Back in 2009 Michael Medved asked, rhetorically, “Are black victims of police brutality the only ones that count?” Medved contrasted the media treatment of white victim Christopher Harris, who suffered a brain injury at the hands of police, with black non-victim Louis Gates, who suffered a minor inconvenience. Harris got virtually no media attention, while the Gates incident was front-page news for weeks – with Obama even inviting the interested parties to the White House for a “beer summit.”
A more recent, and better, comparison would be between Jason Cox, a white victim of police brutality, and Adam Tatum, a black victim. Both were badly beaten. Cox, who was beaten by police in 2011, won $562,000 from the city of Portland. Tatum, who was beaten in 2012, is suing for 50 million dollars. Both incidents were recorded by video, which appeared to support the victims’ accounts.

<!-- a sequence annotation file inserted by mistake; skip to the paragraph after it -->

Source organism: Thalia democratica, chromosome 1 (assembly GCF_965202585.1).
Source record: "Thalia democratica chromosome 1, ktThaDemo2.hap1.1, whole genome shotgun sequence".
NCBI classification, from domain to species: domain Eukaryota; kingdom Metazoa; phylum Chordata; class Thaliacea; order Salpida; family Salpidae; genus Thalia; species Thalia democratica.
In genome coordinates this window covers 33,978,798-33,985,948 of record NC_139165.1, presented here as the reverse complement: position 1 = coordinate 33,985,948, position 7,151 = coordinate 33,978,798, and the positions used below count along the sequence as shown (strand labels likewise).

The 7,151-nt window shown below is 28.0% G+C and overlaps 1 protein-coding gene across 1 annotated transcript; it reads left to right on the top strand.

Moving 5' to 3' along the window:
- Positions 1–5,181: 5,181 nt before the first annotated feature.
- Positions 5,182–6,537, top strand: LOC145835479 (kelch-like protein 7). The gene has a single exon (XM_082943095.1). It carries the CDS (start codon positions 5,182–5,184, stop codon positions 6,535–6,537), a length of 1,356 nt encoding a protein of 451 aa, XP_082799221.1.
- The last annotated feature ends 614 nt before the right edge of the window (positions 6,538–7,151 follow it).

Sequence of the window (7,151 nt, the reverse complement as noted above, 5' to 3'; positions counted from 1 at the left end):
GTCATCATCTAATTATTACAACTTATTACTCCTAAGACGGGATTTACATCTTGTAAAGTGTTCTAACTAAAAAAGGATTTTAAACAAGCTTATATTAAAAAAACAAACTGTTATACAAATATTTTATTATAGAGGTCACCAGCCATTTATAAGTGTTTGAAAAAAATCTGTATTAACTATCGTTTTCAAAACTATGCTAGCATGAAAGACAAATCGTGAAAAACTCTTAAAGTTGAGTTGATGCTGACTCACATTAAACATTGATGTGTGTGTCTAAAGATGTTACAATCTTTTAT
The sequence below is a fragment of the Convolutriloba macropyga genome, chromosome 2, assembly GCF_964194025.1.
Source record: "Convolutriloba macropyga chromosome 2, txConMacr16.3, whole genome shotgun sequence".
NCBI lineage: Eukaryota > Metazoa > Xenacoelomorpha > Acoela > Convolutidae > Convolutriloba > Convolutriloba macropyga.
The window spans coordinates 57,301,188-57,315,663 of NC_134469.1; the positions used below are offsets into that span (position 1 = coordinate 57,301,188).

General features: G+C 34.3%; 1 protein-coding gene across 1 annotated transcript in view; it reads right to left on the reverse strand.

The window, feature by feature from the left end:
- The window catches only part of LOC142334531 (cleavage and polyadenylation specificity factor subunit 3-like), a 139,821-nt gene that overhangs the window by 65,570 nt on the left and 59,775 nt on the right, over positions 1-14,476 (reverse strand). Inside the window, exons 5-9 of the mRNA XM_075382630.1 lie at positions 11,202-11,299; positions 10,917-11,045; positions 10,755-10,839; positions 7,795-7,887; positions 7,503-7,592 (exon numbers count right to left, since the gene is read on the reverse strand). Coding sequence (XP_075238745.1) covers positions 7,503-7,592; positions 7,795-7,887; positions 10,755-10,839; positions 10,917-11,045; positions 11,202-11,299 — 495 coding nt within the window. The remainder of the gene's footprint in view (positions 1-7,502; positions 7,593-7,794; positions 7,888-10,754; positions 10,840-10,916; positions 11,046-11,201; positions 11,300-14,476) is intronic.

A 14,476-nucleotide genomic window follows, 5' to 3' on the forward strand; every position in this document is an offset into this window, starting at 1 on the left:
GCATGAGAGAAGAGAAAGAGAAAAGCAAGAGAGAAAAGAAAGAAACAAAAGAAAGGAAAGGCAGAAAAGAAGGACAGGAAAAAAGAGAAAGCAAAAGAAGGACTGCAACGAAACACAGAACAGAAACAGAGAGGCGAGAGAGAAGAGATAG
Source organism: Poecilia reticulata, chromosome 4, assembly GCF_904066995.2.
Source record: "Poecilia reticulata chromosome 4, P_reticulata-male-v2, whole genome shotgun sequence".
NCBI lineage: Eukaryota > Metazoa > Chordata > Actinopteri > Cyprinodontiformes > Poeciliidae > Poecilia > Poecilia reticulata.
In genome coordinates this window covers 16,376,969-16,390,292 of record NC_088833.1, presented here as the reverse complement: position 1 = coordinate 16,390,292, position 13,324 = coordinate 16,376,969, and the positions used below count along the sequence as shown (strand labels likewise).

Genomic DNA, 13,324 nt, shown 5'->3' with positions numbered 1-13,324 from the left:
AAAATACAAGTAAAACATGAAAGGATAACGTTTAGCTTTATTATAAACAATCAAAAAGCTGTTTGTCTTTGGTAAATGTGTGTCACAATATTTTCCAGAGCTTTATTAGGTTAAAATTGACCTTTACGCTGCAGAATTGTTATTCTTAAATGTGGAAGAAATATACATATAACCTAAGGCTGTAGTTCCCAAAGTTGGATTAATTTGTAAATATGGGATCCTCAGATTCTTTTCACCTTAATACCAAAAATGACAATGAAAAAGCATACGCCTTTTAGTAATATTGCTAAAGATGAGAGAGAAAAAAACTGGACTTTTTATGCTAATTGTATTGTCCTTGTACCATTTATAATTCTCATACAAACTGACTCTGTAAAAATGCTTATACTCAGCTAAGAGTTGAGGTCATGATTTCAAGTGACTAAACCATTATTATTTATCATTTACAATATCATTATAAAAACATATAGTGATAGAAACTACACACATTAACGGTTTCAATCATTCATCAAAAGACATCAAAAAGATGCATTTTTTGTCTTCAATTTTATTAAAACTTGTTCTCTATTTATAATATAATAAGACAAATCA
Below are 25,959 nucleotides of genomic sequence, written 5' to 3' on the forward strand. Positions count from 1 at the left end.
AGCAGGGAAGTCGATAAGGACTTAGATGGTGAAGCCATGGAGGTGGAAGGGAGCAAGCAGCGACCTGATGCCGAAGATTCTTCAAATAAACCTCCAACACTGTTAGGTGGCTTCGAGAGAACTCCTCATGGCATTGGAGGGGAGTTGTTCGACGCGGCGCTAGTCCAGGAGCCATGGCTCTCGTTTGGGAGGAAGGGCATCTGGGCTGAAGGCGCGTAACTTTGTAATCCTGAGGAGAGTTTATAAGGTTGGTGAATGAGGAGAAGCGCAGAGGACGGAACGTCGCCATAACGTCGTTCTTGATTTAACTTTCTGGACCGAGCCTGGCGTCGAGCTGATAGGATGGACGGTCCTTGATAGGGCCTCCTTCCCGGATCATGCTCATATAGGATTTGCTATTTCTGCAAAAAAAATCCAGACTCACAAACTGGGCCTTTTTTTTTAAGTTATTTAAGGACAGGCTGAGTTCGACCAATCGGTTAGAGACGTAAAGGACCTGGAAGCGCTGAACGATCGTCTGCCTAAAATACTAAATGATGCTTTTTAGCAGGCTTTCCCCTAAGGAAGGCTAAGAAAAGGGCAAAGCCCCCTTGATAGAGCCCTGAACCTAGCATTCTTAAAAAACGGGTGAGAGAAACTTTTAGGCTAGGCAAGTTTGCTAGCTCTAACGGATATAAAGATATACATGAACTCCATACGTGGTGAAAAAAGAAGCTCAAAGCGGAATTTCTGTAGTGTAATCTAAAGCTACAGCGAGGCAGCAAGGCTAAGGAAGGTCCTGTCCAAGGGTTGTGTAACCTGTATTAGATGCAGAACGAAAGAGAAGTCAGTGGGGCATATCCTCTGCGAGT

A Google search for “Jason Cox +brutality” yields only 5 results, 4 of which are from local news outlets. In contrast, a search for “Adam Tatum +brutality” yields over six million results.
In answer to Medved’s question: Yes. In the eyes of the corporate-owned media, black victims are the only ones that count.